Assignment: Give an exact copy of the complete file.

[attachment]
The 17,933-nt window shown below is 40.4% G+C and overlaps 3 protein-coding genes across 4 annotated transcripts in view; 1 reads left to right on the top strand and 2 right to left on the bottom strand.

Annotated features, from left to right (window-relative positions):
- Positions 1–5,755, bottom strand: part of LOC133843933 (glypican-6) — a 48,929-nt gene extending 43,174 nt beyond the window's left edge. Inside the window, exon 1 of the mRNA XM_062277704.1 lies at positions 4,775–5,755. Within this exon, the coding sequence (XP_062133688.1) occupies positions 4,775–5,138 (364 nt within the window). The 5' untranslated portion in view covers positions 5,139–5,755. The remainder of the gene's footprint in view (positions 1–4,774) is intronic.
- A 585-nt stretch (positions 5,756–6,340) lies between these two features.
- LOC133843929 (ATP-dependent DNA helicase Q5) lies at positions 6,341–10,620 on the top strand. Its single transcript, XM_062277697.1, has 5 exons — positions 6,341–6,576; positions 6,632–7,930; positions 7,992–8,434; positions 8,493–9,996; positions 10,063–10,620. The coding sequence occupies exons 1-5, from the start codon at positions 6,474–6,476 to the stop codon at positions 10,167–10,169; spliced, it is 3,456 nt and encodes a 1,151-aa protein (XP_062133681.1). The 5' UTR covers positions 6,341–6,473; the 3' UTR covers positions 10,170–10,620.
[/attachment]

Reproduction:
The 17,933-nt window shown below is 40.4% G+C and overlaps 3 protein-coding genes across 4 annotated transcripts in view; 1 reads left to right on the top strand and 2 right to left on the bottom strand.

Annotated features, from left to right (window-relative positions):
- Positions 1–5,755, bottom strand: part of LOC133843933 (glypican-6) — a 48,929-nt gene extending 43,174 nt beyond the window's left edge. Inside the window, exon 1 of the mRNA XM_062277704.1 lies at positions 4,775–5,755. Within this exon, the coding sequence (XP_062133688.1) occupies positions 4,775–5,138 (364 nt within the window). The 5' untranslated portion in view covers positions 5,139–5,755. The remainder of the gene's footprint in view (positions 1–4,774) is intronic.
- A 585-nt stretch (positions 5,756–6,340) lies between these two features.
- LOC133843929 (ATP-dependent DNA helicase Q5) lies at positions 6,341–10,620 on the top strand. Its single transcript, XM_062277697.1, has 5 exons — positions 6,341–6,576; positions 6,632–7,930; positions 7,992–8,434; positions 8,493–9,996; positions 10,063–10,620. The coding sequence occupies exons 1-5, from the start codon at positions 6,474–6,476 to the stop codon at positions 10,167–10,169; spliced, it is 3,456 nt and encodes a 1,151-aa protein (XP_062133681.1). The 5' UTR covers positions 6,341–6,473; the 3' UTR covers positions 10,170–10,620.